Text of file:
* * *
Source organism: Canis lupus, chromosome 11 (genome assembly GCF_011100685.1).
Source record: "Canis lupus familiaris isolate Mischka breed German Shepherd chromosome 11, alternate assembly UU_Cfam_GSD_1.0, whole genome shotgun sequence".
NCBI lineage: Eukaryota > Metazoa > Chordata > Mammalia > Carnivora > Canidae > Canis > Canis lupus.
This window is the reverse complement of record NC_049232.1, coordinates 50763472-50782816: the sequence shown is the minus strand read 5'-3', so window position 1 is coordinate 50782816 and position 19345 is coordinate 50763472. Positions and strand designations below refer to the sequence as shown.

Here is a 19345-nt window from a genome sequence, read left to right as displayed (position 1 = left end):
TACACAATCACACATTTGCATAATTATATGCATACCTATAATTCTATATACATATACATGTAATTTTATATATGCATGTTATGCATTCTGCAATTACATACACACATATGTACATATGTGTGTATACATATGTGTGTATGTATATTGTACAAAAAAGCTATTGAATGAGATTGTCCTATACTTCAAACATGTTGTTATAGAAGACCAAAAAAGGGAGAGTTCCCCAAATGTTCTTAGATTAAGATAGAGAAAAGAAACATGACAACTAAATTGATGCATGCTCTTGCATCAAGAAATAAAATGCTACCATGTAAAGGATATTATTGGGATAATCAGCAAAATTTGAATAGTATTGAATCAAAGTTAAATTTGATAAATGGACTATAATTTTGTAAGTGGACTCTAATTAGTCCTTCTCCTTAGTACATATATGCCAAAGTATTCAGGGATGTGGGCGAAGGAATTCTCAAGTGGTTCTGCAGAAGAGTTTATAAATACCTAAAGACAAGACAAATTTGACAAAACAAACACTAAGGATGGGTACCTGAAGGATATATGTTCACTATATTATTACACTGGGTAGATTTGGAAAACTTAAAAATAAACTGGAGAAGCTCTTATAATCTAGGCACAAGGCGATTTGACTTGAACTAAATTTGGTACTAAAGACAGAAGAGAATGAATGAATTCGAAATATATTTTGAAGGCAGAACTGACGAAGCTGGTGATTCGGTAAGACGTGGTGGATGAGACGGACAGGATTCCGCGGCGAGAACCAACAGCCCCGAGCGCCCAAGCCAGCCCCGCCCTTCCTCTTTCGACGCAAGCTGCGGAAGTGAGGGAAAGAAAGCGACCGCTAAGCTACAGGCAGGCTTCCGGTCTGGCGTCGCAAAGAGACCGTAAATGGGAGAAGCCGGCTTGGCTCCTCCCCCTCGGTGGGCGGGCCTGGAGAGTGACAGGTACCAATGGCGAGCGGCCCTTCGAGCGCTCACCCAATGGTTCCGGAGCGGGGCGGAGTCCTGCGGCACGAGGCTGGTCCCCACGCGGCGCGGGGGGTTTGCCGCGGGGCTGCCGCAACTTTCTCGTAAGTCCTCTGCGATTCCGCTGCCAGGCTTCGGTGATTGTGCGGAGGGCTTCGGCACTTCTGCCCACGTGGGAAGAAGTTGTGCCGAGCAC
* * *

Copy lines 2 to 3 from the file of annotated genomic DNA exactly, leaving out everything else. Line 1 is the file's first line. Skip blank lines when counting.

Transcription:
Source record: "Canis lupus familiaris isolate Mischka breed German Shepherd chromosome 11, alternate assembly UU_Cfam_GSD_1.0, whole genome shotgun sequence".
NCBI lineage: Eukaryota > Metazoa > Chordata > Mammalia > Carnivora > Canidae > Canis > Canis lupus.